Training manager Ryan Kingery to present research on electronic health records training for providers
Research by Ryan Kingery, Ph.D., M.Ed., Manager of Technical Training for University of Louisville Physicians (ULP), has been selected as a Best Practices in Medical Education oral presentation for the 2012 Southern Group on Educational Affairs (SGEA) conference. Participants of the SGEA annual conference for medical educators, to be held April 19-21 in Lexington, come from 46 southern medical schools. SGEA is a professional development organization affiliated with the Association of American Medical Colleges. This is the first year an educator from ULP has been selected to present at the conference.
Kingery’s proposal, “Continuing Medical Education for Physicians: Needs Assessment for Electronic Health Record Courses with Meaningful Use Implications,” explored the need for specialized training as more and more doctors adopt electronic health records (EHR) technology. His presentation will take place at noon on Friday, April 20.
Meaningful use guidelines and related reimbursement have served as an impetus to the current upswing in electronic health record adoptions. These implemented measures impact providers significantly and training is needed for these providers. However, not all meaningful use measures impact providers equally. To determine a priority of training needs, Kingery conducted a needs assessment. In it, providers reported that their past technology experiences, technical prowess and area of practice all should determine details of EHR training course content, especially when it relates to meaningful use.
In 2009, President Obama signed into law the American Recovery and Reinvestment Act, which included the Health Information Technology for Economic and Clinical Health Act, or HITECH. The HITECH Act provides for $17 billion in incentive stimulus payments for the “meaningful use” of Certified Electronic Health Records systems. In order to meet the qualification for meaningful use, an EHR must be certified by the Office of the National Coordinator for Health Information Technology, and the provider must meet various clinical and technical measurements, over three different stages, and report their activities to the Center for Medicare & Medicaid Services. We are currently in the Stage 1 reporting period; Stage 2 begins in 2014, and Stage 3 begins in 2015.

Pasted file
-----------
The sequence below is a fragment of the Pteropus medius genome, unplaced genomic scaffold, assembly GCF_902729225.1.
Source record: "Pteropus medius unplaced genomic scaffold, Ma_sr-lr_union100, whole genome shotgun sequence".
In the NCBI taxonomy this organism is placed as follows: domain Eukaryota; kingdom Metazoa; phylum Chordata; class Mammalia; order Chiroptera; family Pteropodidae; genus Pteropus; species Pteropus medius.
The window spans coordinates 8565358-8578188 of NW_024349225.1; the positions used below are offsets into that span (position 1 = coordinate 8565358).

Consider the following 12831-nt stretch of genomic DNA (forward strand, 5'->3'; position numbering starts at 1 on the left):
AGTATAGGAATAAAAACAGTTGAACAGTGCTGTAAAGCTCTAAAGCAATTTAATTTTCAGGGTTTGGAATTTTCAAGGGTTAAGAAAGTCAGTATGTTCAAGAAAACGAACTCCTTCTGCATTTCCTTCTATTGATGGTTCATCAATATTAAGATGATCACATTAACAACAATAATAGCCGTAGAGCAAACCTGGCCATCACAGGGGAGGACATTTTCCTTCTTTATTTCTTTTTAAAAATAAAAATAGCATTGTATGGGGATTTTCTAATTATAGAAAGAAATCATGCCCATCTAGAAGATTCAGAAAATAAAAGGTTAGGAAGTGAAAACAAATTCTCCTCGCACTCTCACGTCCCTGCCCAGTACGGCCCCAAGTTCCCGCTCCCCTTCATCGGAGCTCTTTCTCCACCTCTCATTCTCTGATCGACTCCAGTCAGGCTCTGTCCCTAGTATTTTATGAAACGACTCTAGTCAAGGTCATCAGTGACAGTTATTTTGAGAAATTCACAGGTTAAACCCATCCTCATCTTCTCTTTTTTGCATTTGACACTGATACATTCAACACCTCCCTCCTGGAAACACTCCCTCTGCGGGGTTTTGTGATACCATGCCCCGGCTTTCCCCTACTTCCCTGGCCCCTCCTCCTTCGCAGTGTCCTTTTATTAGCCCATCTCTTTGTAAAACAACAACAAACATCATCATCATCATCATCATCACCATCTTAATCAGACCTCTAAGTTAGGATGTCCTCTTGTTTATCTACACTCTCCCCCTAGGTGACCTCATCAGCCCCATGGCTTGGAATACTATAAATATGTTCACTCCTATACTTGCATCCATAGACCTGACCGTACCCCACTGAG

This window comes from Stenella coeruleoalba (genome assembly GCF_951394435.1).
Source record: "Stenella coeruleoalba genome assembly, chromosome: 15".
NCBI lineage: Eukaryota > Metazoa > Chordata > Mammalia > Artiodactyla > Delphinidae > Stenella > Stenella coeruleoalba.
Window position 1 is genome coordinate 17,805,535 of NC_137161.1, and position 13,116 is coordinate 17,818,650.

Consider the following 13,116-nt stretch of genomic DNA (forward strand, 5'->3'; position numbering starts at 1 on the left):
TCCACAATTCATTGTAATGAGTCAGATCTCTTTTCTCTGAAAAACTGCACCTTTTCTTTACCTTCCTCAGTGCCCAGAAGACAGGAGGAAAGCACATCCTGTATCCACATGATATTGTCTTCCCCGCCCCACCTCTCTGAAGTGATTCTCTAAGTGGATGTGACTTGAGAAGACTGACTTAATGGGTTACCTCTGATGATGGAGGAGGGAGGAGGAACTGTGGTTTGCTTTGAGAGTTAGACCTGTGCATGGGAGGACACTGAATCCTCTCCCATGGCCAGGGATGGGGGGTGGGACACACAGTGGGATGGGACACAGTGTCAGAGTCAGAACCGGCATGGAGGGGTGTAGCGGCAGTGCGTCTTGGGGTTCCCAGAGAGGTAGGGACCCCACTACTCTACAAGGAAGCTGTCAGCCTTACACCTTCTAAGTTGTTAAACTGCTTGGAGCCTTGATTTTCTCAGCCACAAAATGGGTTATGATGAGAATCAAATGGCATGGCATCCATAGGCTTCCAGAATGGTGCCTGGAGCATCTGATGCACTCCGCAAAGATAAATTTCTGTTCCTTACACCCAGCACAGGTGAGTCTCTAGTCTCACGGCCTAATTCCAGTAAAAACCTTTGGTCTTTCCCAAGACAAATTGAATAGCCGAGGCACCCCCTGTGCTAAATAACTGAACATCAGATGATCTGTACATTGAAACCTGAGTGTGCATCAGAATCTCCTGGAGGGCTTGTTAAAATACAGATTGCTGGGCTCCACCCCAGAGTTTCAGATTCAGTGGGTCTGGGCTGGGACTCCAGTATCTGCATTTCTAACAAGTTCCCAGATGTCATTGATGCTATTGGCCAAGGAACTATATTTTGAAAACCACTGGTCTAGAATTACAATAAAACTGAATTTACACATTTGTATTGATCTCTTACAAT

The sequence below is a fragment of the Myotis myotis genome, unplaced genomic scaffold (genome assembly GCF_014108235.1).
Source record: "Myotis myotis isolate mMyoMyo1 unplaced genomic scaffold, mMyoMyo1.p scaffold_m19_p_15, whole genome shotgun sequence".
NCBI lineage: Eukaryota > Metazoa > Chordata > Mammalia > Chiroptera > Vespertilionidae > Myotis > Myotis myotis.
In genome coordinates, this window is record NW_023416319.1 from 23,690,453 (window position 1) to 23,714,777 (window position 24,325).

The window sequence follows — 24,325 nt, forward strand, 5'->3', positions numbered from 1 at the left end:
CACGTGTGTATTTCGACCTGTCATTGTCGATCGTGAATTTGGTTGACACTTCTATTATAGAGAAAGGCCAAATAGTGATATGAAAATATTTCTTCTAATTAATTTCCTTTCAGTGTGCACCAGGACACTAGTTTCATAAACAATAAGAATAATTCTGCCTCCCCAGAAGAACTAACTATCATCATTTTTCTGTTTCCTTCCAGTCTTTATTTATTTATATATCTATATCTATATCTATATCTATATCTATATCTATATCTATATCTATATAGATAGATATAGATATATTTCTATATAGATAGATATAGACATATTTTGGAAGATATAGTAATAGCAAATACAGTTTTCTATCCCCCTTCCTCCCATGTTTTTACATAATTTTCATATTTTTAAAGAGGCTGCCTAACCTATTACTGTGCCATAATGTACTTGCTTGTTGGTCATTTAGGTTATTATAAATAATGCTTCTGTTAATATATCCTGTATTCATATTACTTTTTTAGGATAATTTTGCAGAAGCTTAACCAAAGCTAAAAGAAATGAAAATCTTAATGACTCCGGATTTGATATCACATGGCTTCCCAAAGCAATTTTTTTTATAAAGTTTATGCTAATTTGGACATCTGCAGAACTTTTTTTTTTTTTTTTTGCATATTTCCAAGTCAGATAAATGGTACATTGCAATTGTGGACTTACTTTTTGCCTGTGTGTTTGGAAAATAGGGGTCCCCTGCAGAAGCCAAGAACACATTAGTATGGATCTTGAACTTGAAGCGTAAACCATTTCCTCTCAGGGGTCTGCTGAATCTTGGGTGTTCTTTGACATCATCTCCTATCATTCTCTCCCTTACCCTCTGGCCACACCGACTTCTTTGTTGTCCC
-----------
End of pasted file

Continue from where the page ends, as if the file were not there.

Kingery earned his bachelor’s degree in education from Vanderbilt University, his master’s in education from the University of South Carolina and his Ph.D. in educational leadership and organizational development from the University of Louisville. He has more than 10 years of technical training and teaching experience. “I am proud of ULP’s successful training initiatives for physicians and delighted at the opportunity to share our training best practices with medical school representatives in the southern United States,” Kingery said.
The 2012 SGEA conference theme is “Best Practices in Medical Education: Bring Us Your Best.” The conference features the very best initiatives and practices in place at medical schools across the southern United States delivered through oral presentations, small group discussions, workshops, demonstrations and poster sessions. This year’s conference will be hosted by the University of Kentucky College of Medicine at the Hilton Lexington Downtown. For more on the conference, visit http://www.cecentral.com/live/2874
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